One wonders what Ingeborg Bachmann — the celebrated Austrian poet, author, linguist and thinker who became a darling of the midcentury, continental European literary set — would make of the staunchly old-fashioned Margarethe von Trotta biopic that now bears her name. She might be happy to be portrayed by Vicky Krieps — who among us would not be? She might be gratified by the occasional mention of one of her poems or lectures, and the nice amber tinge to Martin Gschlacht’s stately photography. Or she might be justifiably miffed that for all she achieved across a glittering, eccentric literary career, it is her rocky personal life and the men who rocked it, that are the film’s sole, stultifying focus.
Then again, the movie’s Bachmann would be unlikely to have much time to think on the issue at all, being far too busy agonizing over the grand dramatic tragedy of a soured romance. Even before the film’s title appears, we understand that this is the tack von Trotta’s melodramatic screenplay will take. Waking from a black dream in a white hospital room, Bachmann (Krieps) describes her nightmare about a murderous dog to a psychiatrist. “Does that dog have a name?” inquires the doctor. “Max,” she murmurs, eyes wide.
Some years earlier, Bachmann is in Paris at the opening of a new play by Swiss writer Max Frisch (Ronald Zehrfeld). A besotted Frisch has arranged to meet the already famous poetess, who looks resplendent in an off-the-shoulder pink taffeta number (costume designer Uli Simon at least has some fun with Bachmann’s scrumptious wardrobe). Over the course of the evening they wander the city, drink in a cafe and fall in love on a bridge, largely, apparently, because they can both recite the same poem. “Why did I choose Apollinaire?” wonders Bachmann years later to Adolf Opel (Tobias Resch), the post-Frisch companion who will take her on her restorative trip to Egypt. “The poem is called ‘The Song of the Poorly Loved.’”
Switching around in time, we follow the whirlwind courtship, and her move to Zurich to live with him, while her later trip to the desert with Opel unfolds in parallel. In between, there are some nicely observed scenes of domestic discord in the Bachmann-Frisch household, largely stemming from Frisch’s sexual and professional jealousy, and Bachmann’s inability to work when Frisch is hammering away on the typewriter she nicknames his “Kalashnikov.” As anyone who has ever shared a desk in a crowded room can attest, there is nothing more guaranteed to staunch the creative flow than the industrious clatter of other writers writing.
Bachmann is far happier in Rome, where she is working on the libretto for an opera with dashing composer Hans-Werner Henze (Basil Eidenbenz). But when Frisch joins her, and is relegated to the role of his famous girlfriend’s plus-one, the end is nigh (though not, in this sluggishly paced 111-minute movie, quite nigh enough). Meanwhile in the future, Bachmann has a group-sex romp with Opel and a couple of hot young locals, and decides she likes the desert a lot. Perhaps the chronology is chopped up to conceal the simplistic storyline, which amounts to “woman goes on holiday after bad break-up and finds herself,” rendering “Ingeborg Bachmann” little more than a period “Eat Pray Love” with a comp lit degree.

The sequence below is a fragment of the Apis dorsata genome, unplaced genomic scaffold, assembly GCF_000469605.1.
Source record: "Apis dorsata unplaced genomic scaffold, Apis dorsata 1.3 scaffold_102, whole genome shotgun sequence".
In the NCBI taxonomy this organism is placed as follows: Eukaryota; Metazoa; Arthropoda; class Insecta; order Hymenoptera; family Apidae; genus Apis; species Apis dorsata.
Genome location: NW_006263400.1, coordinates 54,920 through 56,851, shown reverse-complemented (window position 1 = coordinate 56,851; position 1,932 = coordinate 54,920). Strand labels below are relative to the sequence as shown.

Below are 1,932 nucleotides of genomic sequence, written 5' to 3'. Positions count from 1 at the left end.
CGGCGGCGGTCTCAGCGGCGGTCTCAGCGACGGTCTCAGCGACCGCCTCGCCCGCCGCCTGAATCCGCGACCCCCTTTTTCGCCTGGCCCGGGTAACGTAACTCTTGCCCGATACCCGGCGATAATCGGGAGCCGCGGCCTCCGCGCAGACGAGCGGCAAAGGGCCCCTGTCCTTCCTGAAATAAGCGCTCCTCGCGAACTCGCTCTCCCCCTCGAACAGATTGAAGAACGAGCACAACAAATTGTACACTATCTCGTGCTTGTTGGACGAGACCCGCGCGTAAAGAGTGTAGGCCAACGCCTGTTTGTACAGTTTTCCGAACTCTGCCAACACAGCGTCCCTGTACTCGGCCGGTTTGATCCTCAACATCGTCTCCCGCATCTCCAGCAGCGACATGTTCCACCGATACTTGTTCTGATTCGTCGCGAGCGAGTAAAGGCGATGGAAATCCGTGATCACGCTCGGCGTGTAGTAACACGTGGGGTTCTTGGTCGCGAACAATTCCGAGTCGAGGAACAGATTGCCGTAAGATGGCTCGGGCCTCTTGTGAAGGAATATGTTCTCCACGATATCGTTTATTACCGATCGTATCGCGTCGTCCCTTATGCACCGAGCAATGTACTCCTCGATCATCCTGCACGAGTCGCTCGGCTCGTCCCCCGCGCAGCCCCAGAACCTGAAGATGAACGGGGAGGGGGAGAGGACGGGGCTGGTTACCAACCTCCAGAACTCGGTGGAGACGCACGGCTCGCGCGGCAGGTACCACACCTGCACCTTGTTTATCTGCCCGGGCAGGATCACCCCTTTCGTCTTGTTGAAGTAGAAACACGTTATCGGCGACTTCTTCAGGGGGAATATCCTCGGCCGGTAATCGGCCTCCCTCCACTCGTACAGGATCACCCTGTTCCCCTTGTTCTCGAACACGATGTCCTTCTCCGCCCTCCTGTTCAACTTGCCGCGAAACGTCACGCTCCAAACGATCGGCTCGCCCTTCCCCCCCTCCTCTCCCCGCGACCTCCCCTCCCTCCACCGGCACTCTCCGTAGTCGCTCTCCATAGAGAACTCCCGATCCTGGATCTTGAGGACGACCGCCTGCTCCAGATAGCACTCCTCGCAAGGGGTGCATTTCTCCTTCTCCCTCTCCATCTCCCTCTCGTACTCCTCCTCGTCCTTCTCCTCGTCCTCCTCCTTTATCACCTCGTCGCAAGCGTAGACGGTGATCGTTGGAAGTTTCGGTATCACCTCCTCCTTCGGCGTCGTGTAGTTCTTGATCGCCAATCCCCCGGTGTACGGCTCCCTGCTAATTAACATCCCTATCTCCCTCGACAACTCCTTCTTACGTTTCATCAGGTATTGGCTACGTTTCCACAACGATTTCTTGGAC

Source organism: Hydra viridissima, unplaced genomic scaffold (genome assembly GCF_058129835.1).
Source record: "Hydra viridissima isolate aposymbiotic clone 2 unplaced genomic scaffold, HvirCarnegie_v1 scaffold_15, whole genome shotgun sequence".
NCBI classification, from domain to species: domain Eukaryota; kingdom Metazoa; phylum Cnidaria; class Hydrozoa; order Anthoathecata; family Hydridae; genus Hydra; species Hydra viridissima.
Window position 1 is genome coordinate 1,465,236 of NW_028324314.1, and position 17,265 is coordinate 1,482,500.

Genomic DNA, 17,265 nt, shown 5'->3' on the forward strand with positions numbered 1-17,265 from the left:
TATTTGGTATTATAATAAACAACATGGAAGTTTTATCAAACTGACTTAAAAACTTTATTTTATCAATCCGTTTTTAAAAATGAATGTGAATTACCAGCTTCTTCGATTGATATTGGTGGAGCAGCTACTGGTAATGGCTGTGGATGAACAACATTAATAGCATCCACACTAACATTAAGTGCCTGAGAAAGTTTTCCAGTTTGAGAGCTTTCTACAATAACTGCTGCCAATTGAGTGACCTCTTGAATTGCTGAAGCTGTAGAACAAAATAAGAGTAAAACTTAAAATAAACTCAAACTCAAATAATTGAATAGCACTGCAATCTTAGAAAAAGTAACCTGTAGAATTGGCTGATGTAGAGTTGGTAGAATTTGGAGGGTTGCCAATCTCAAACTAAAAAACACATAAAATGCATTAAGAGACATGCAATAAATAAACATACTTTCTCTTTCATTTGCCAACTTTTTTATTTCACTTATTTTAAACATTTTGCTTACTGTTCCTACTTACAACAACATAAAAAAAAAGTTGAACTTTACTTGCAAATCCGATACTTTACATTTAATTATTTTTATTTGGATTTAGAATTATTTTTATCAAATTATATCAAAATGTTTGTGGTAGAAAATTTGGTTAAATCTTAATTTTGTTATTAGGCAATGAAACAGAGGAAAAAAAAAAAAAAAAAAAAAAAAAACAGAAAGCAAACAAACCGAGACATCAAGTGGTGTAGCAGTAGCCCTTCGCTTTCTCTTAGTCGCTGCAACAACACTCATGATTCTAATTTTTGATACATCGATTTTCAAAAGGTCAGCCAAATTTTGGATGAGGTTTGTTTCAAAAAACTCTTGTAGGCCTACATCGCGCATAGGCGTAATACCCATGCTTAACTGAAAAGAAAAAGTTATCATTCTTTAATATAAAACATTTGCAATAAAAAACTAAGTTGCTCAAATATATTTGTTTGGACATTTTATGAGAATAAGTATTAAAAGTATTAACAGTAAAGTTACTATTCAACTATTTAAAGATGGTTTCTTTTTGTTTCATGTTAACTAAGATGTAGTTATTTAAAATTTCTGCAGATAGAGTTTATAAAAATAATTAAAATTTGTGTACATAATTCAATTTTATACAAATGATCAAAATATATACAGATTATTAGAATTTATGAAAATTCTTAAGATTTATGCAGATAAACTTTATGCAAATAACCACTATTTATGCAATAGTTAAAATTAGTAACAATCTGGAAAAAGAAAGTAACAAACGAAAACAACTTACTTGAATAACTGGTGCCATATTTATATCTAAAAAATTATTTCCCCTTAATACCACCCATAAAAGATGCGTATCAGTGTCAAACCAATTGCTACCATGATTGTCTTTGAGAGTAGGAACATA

What life there is here is largely due to Krieps, who does her best to evoke Bachmann’s intelligence and interior life, and who can deliver lines like “Sometimes I love my misery; it makes me a martyr,” with such soft sincerity they sound almost like something a person might actually say. But even there, with Krieps coming off the back of her fantastic, joltingly modern Sisi subversion “Corsage,” the classicism of von Trotta’s approach seems positively creaky by comparison. Sad to say, the film this one most closely recalls is Werner Herzog’s Gertrude Bell boondoggle “Queen of the Desert,” which similarly reduced a pioneering woman writer to a series of romantic liaisons. But at least that one had a fey Robert Pattinson in a headdress cradling a couple of lion cubs.
It’s not that Bachmann herself never let her relationships inform her writing. But she used those observations as a springboard into much more intellectually complex ideas about the politics of being a woman in society. She might have regarded anyone else mining her love life for drama as an unpardonable intrusion — indeed during an exchange between Bachmann and Frisch here, the one that precipitates their acrimonious split, she essentially states as much. A writer — certainly one of Bachmann’s high seriousness — longs to be memorialized for her writing, not for the salacious irrelevancies of who she went to bed with. But in many ways, “Ingeborg Bachmann – Journey into the Desert” feels like the exact opposite of the project we ought to be attempting, which is to reclaim the work of women of genius who are in danger of falling into obscurity, without reducing their already threatened legacies to mere romantic biography.